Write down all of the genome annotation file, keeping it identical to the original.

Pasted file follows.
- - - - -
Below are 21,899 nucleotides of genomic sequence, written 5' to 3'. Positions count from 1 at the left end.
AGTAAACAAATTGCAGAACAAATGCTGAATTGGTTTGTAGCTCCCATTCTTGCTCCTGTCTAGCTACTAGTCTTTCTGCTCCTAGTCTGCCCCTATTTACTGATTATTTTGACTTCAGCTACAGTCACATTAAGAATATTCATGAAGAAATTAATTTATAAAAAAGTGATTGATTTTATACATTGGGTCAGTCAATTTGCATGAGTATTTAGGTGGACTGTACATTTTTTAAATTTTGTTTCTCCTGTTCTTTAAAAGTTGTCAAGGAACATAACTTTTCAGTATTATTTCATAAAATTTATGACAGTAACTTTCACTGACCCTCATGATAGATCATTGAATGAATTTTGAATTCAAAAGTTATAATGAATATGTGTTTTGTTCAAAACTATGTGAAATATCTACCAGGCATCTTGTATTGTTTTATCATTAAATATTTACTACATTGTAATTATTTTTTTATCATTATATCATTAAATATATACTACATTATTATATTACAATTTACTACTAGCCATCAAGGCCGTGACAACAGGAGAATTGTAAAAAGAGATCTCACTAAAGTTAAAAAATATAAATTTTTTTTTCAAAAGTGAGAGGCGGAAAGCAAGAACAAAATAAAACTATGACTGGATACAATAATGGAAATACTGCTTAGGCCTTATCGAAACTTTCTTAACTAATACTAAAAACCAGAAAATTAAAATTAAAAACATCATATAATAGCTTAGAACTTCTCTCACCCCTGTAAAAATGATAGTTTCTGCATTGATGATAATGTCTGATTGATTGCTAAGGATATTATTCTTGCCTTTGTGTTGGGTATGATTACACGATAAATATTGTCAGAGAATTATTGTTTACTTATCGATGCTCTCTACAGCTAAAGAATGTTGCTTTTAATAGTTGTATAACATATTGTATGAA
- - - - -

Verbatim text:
Below are 21,899 nucleotides of genomic sequence, written 5' to 3'. Positions count from 1 at the left end.
AGTAAACAAATTGCAGAACAAATGCTGAATTGGTTTGTAGCTCCCATTCTTGCTCCTGTCTAGCTACTAGTCTTTCTGCTCCTAGTCTGCCCCTATTTACTGATTATTTTGACTTCAGCTACAGTCACATTAAGAATATTCATGAAGAAATTAATTTATAAAAAAGTGATTGATTTTATACATTGGGTCAGTCAATTTGCATGAGTATTTAGGTGGACTGTACATTTTTTAAATTTTGTTTCTCCTGTTCTTTAAAAGTTGTCAAGGAACATAACTTTTCAGTATTATTTCATAAAATTTATGACAGTAACTTTCACTGACCCTCATGATAGATCATTGAATGAATTTTGAATTCAAAAGTTATAATGAATATGTGTTTTGTTCAAAACTATGTGAAATATCTACCAGGCATCTTGTATTGTTTTATCATTAAATATTTACTACATTGTAATTATTTTTTTATCATTATATCATTAAATATATACTACATTATTATATTACAATTTACTACTAGCCATCAAGGCCGTGACAACAGGAGAATTGTAAAAAGAGATCTCACTAAAGTTAAAAAATATAAATTTTTTTTTCAAAAGTGAGAGGCGGAAAGCAAGAACAAAATAAAACTATGACTGGATACAATAATGGAAATACTGCTTAGGCCTTATCGAAACTTTCTTAACTAATACTAAAAACCAGAAAATTAAAATTAAAAACATCATATAATAGCTTAGAACTTCTCTCACCCCTGTAAAAATGATAGTTTCTGCATTGATGATAATGTCTGATTGATTGCTAAGGATATTATTCTTGCCTTTGTGTTGGGTATGATTACACGATAAATATTGTCAGAGAATTATTGTTTACTTATCGATGCTCTCTACAGCTAAAGAATGTTGCTTTTAATAGTTGTATAACATATTGTATGAA